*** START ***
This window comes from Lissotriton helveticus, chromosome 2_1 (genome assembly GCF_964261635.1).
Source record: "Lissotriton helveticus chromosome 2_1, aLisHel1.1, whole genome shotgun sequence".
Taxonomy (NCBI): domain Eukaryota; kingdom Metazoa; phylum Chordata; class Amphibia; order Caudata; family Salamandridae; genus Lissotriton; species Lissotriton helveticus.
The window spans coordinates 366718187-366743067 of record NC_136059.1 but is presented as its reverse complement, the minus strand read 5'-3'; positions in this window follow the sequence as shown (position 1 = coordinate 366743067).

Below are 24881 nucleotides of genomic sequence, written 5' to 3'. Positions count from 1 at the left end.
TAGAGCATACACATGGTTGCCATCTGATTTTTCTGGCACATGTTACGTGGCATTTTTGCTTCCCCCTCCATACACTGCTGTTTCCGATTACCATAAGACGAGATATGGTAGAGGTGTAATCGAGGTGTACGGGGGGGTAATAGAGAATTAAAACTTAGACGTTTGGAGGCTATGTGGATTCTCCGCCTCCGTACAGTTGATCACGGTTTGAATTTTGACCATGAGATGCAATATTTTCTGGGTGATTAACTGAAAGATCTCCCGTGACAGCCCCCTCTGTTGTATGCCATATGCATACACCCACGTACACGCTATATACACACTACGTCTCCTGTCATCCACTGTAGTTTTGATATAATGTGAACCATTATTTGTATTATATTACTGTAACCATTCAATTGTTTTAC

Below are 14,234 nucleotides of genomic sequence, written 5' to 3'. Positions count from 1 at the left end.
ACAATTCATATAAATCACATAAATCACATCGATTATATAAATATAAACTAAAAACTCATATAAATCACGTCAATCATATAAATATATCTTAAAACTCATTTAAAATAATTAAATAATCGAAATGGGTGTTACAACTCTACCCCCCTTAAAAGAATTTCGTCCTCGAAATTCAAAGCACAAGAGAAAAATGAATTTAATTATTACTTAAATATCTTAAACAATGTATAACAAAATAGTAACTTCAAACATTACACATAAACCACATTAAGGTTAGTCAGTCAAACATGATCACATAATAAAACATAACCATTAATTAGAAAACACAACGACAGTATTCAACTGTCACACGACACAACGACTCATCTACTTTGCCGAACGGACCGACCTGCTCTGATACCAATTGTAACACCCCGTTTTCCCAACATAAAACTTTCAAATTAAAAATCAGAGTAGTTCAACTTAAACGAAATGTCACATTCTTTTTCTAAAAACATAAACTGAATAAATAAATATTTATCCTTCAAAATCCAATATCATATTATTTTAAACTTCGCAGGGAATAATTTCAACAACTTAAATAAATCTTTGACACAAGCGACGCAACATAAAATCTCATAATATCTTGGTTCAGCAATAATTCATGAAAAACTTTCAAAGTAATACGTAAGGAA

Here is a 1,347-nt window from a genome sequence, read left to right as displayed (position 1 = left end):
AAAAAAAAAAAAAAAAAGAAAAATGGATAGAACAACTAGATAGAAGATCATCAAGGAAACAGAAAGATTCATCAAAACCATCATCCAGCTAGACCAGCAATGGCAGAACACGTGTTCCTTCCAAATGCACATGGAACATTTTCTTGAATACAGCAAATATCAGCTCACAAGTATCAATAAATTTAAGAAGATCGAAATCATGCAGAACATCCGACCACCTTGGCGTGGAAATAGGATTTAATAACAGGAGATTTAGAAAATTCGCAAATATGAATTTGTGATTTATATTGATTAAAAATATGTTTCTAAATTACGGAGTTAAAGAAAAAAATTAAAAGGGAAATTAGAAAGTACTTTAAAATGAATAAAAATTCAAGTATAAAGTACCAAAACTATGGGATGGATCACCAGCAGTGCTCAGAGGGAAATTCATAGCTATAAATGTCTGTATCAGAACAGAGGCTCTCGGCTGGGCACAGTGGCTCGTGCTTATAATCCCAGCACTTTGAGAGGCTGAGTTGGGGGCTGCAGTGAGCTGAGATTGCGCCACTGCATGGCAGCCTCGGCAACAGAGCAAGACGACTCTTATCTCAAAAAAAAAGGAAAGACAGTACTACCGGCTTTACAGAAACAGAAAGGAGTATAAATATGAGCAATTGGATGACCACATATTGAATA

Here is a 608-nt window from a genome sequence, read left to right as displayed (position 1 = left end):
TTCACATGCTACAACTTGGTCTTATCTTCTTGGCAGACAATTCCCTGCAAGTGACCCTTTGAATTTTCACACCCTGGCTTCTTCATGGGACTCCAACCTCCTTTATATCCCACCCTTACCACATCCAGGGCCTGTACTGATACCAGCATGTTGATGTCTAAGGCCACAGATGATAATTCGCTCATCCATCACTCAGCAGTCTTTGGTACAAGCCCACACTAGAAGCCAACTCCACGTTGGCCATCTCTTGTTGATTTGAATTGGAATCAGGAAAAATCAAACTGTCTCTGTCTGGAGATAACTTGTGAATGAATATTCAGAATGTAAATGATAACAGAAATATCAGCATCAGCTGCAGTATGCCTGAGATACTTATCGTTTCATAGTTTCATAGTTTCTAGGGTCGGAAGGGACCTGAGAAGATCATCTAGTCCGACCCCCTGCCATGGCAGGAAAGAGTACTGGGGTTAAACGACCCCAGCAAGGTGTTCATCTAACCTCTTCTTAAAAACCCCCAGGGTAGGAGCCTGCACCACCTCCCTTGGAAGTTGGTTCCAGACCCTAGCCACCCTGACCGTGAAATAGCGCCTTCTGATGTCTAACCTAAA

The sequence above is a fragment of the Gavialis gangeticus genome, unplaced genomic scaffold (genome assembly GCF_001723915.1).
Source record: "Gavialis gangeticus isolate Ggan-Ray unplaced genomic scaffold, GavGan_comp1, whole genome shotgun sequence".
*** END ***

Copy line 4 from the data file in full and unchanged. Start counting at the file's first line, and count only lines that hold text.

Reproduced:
The window spans coordinates 366718187-366743067 of record NC_136059.1 but is presented as its reverse complement, the minus strand read 5'-3'; positions in this window follow the sequence as shown (position 1 = coordinate 366743067).